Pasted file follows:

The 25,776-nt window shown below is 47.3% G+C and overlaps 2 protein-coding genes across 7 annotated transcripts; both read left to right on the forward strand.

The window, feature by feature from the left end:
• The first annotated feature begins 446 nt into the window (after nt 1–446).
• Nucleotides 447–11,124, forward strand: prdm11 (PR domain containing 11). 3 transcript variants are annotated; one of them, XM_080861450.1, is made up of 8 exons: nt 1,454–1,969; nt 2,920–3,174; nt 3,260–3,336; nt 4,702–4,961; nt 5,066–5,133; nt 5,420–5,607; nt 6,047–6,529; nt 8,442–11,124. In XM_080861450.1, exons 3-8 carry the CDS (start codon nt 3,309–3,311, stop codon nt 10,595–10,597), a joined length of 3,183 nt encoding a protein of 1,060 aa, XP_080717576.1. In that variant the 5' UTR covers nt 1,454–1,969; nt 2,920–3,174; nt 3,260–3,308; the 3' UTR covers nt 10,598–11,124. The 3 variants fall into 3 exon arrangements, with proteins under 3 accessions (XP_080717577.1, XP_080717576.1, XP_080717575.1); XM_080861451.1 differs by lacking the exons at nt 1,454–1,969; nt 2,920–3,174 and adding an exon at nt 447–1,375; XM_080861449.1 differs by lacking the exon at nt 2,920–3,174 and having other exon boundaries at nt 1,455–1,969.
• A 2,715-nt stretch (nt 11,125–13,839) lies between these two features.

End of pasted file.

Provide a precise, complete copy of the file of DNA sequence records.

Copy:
The 25,776-nt window shown below is 47.3% G+C and overlaps 2 protein-coding genes across 7 annotated transcripts; both read left to right on the forward strand.

The window, feature by feature from the left end:
• The first annotated feature begins 446 nt into the window (after nt 1–446).
• Nucleotides 447–11,124, forward strand: prdm11 (PR domain containing 11). 3 transcript variants are annotated; one of them, XM_080861450.1, is made up of 8 exons: nt 1,454–1,969; nt 2,920–3,174; nt 3,260–3,336; nt 4,702–4,961; nt 5,066–5,133; nt 5,420–5,607; nt 6,047–6,529; nt 8,442–11,124. In XM_080861450.1, exons 3-8 carry the CDS (start codon nt 3,309–3,311, stop codon nt 10,595–10,597), a joined length of 3,183 nt encoding a protein of 1,060 aa, XP_080717576.1. In that variant the 5' UTR covers nt 1,454–1,969; nt 2,920–3,174; nt 3,260–3,308; the 3' UTR covers nt 10,598–11,124. The 3 variants fall into 3 exon arrangements, with proteins under 3 accessions (XP_080717577.1, XP_080717576.1, XP_080717575.1); XM_080861451.1 differs by lacking the exons at nt 1,454–1,969; nt 2,920–3,174 and adding an exon at nt 447–1,375; XM_080861449.1 differs by lacking the exon at nt 2,920–3,174 and having other exon boundaries at nt 1,455–1,969.
• A 2,715-nt stretch (nt 11,125–13,839) lies between these two features.